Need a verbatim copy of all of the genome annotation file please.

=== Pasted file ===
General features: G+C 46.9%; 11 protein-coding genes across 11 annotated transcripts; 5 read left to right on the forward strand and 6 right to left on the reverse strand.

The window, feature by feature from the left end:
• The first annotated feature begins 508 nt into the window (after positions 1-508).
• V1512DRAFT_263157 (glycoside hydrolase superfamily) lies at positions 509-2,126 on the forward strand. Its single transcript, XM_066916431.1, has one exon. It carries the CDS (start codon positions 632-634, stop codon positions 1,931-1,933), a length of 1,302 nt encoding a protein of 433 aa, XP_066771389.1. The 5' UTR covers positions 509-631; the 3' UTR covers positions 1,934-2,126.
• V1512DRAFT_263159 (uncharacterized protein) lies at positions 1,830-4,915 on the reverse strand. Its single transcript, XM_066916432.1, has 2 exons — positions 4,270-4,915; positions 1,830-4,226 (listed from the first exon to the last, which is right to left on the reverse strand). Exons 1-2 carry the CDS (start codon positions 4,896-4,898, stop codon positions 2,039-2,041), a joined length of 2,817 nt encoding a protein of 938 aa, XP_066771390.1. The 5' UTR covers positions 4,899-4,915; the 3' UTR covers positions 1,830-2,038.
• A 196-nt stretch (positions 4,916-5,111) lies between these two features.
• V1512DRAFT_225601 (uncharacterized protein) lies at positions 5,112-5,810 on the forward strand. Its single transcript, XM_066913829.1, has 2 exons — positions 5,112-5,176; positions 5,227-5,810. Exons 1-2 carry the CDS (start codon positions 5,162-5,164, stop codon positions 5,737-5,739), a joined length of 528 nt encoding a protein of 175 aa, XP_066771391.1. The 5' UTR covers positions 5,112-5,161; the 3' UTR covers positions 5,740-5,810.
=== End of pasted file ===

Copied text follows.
General features: G+C 46.9%; 11 protein-coding genes across 11 annotated transcripts; 5 read left to right on the forward strand and 6 right to left on the reverse strand.

The window, feature by feature from the left end:
• The first annotated feature begins 508 nt into the window (after positions 1-508).
• V1512DRAFT_263157 (glycoside hydrolase superfamily) lies at positions 509-2,126 on the forward strand. Its single transcript, XM_066916431.1, has one exon. It carries the CDS (start codon positions 632-634, stop codon positions 1,931-1,933), a length of 1,302 nt encoding a protein of 433 aa, XP_066771389.1. The 5' UTR covers positions 509-631; the 3' UTR covers positions 1,934-2,126.
• V1512DRAFT_263159 (uncharacterized protein) lies at positions 1,830-4,915 on the reverse strand. Its single transcript, XM_066916432.1, has 2 exons — positions 4,270-4,915; positions 1,830-4,226 (listed from the first exon to the last, which is right to left on the reverse strand). Exons 1-2 carry the CDS (start codon positions 4,896-4,898, stop codon positions 2,039-2,041), a joined length of 2,817 nt encoding a protein of 938 aa, XP_066771390.1. The 5' UTR covers positions 4,899-4,915; the 3' UTR covers positions 1,830-2,038.
• A 196-nt stretch (positions 4,916-5,111) lies between these two features.
• V1512DRAFT_225601 (uncharacterized protein) lies at positions 5,112-5,810 on the forward strand. Its single transcript, XM_066913829.1, has 2 exons — positions 5,112-5,176; positions 5,227-5,810. Exons 1-2 carry the CDS (start codon positions 5,162-5,164, stop codon positions 5,737-5,739), a joined length of 528 nt encoding a protein of 175 aa, XP_066771391.1. The 5' UTR covers positions 5,112-5,161; the 3' UTR covers positions 5,740-5,810.